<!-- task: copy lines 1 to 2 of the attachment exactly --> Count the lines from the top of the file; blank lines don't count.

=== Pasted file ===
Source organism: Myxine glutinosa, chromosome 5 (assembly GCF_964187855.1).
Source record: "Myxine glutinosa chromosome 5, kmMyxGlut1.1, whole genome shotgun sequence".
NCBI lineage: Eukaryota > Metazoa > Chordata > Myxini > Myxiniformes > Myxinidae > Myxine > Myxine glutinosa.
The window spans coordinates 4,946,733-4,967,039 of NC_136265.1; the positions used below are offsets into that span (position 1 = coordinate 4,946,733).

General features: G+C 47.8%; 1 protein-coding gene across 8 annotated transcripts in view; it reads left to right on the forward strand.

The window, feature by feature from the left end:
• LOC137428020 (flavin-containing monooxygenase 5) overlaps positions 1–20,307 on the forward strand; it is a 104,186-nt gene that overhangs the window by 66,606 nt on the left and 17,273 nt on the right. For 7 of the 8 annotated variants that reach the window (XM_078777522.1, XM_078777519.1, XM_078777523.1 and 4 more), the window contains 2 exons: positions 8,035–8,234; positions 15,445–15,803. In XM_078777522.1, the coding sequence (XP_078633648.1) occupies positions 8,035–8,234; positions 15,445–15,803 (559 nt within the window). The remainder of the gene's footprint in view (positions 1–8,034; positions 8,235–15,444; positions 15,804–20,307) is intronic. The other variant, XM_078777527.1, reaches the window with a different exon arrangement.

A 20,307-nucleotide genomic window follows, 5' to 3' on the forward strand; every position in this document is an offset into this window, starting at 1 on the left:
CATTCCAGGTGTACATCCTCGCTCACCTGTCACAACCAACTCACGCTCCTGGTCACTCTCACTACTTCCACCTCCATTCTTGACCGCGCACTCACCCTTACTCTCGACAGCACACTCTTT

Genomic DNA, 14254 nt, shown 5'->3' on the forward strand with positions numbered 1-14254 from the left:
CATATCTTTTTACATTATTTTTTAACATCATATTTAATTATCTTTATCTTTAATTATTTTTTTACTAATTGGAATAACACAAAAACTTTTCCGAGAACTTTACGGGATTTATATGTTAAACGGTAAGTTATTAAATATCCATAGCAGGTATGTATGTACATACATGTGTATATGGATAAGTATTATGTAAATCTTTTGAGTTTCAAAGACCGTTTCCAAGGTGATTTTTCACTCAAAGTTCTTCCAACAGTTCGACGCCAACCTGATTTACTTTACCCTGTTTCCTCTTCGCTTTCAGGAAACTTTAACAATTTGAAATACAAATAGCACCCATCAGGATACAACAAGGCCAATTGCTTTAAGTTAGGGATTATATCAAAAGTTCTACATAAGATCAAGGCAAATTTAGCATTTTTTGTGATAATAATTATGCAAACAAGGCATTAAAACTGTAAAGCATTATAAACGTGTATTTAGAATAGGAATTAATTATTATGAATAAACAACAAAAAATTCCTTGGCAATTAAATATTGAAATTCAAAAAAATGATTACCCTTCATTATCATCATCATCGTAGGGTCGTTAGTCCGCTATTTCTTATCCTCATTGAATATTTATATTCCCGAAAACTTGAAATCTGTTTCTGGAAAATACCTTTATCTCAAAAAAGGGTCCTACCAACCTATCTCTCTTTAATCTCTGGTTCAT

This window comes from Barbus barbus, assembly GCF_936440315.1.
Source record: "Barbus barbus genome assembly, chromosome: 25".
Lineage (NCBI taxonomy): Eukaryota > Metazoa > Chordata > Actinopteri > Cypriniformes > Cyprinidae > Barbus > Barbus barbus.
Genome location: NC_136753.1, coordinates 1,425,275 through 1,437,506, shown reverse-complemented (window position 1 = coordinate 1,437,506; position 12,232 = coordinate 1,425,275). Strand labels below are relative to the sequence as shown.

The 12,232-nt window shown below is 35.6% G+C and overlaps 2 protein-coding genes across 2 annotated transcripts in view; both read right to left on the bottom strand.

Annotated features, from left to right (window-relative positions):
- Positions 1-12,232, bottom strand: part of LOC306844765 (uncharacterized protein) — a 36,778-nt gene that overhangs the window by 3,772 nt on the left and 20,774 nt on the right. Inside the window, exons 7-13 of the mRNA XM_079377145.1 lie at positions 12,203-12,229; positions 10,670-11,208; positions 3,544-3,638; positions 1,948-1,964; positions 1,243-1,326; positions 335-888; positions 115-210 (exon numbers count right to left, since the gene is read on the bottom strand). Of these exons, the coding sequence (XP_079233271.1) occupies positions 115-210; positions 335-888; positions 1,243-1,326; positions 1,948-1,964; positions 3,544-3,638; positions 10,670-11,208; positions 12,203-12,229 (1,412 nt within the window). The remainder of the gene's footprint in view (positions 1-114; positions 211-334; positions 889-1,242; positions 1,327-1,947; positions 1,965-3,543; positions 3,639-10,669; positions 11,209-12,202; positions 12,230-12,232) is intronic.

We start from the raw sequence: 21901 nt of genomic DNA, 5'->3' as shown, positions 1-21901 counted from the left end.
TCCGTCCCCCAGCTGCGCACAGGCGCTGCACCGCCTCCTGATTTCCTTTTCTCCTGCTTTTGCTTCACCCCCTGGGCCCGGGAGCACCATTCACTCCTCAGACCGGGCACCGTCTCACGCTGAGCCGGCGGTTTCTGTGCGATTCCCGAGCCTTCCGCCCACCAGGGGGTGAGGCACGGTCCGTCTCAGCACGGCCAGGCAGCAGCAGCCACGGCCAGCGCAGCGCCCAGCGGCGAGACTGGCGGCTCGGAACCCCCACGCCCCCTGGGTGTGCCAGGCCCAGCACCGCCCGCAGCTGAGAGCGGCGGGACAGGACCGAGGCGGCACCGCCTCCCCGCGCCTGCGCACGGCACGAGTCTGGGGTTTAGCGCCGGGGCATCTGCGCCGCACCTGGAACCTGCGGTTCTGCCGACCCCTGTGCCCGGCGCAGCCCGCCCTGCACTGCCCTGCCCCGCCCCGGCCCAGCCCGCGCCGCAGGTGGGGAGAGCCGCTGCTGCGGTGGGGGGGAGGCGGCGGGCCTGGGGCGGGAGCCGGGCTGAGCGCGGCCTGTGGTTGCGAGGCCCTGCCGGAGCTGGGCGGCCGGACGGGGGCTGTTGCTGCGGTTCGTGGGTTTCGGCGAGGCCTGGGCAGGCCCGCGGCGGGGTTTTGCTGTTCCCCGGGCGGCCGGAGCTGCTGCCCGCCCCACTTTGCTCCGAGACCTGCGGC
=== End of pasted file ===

Source organism: Myxine glutinosa, chromosome 5 (assembly GCF_964187855.1).
Source record: "Myxine glutinosa chromosome 5, kmMyxGlut1.1, whole genome shotgun sequence".